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Here are Some Reasons to Appreciate Nature

June 18, 2013

Here are Some Reasons to Appreciate Nature

As a kid I used to run around swamps and nature preserves with a butterfly net in hopes of catching a new species I had never seen.  Yes, I was weird and still am.  After the  moth pictured below landed on me last night while walking my dog a lot of memories were triggered.  I can remember catching a massive caterpillar in the fall as it was making it’s cocoon.  I took a bunch of leaves from the tree it was just starting to go to work on, placed them in a Mott’s applesauce jar along with the branch it had attached to and watched it begin the transformation that I’ll never forget.

Pink Spotted Hawk Moth

I sat all winter long watching the webbed mass that it had created, hoping that someday soon it would hatch.  Than one day in late spring before school I heard noises and shuffling coming from the jar.  It was one of the last weeks of class and when I got home that day my mom was waiting at the bus stop so we could hurry back without missing it.  While I was gone at school at school it had begun to work itself out of the cocoon and begin to emerge.  It slowly climbed to the rim of the jar and we placed it on a sunny fence post and watched in amazement for the next couple of hours as it pumped fluids into its wings and started to slowly flap them.  Finally, a gust of wind came and it took flight, disappearing into the tree tops to start the whole cycle over again.  Below this species is featured in both stages of life…..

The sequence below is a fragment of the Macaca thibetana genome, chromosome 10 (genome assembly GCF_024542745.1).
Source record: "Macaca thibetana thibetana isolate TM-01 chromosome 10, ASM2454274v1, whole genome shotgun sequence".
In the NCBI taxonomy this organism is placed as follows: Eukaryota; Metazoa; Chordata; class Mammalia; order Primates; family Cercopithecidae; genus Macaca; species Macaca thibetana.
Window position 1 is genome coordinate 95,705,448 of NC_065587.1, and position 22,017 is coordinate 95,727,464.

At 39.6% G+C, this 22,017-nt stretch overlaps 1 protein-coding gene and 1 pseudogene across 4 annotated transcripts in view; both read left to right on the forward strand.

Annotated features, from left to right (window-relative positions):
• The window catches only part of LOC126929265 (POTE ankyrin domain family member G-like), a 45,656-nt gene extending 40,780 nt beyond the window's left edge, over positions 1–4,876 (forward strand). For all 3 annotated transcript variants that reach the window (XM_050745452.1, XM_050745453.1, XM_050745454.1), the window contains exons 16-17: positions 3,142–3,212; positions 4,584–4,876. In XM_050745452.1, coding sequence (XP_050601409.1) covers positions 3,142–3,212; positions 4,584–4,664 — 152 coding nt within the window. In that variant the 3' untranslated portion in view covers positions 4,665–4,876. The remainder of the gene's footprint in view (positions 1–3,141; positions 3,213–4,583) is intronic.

If we’re losing somewhere around two hundred species per day globally, and we’re adding 250,000 humans per day it’s not long before sights like this become distant memories like mine.  If you have kids, tell them about things like this.  Show them that there is so much going on all around us, you just have to stop to look for it.  I found this out on my own, but like I said I was and still am weird!

http://www.butterfliesandmoths.org/species/Agrius-cingulata

Cecropia Silk Moth

Caterpillar

3 Comments
  1. I am weird also! As a child there was a big field of milk weed near my house. Us kids would take monarch cocoons home and watch them open. We’d also collect jars of lightning bugs. I hardly see monarchs and the lightning bug population has dwindled. Grr. Can we just stop using pesticides! ?

    • I think it’s also the unabated development that has happened, especially the fake housing boom. In Lake Forest, at the corner of 43 and Rt 60 there is a giant field that used to have all sorts of native plants and a small portion of the ecosystem that was once there. Obviously , it had been damaged as there were two major highways right next to it, but it was still something. About ten years ago they tore it up, put drain tile under it that runs to the Middlefork river, and created a series of soccer fields. Such a shame, there’s almost no biodiversity left, and we replaced it with something that guzzles copious amounts of water in the summer.

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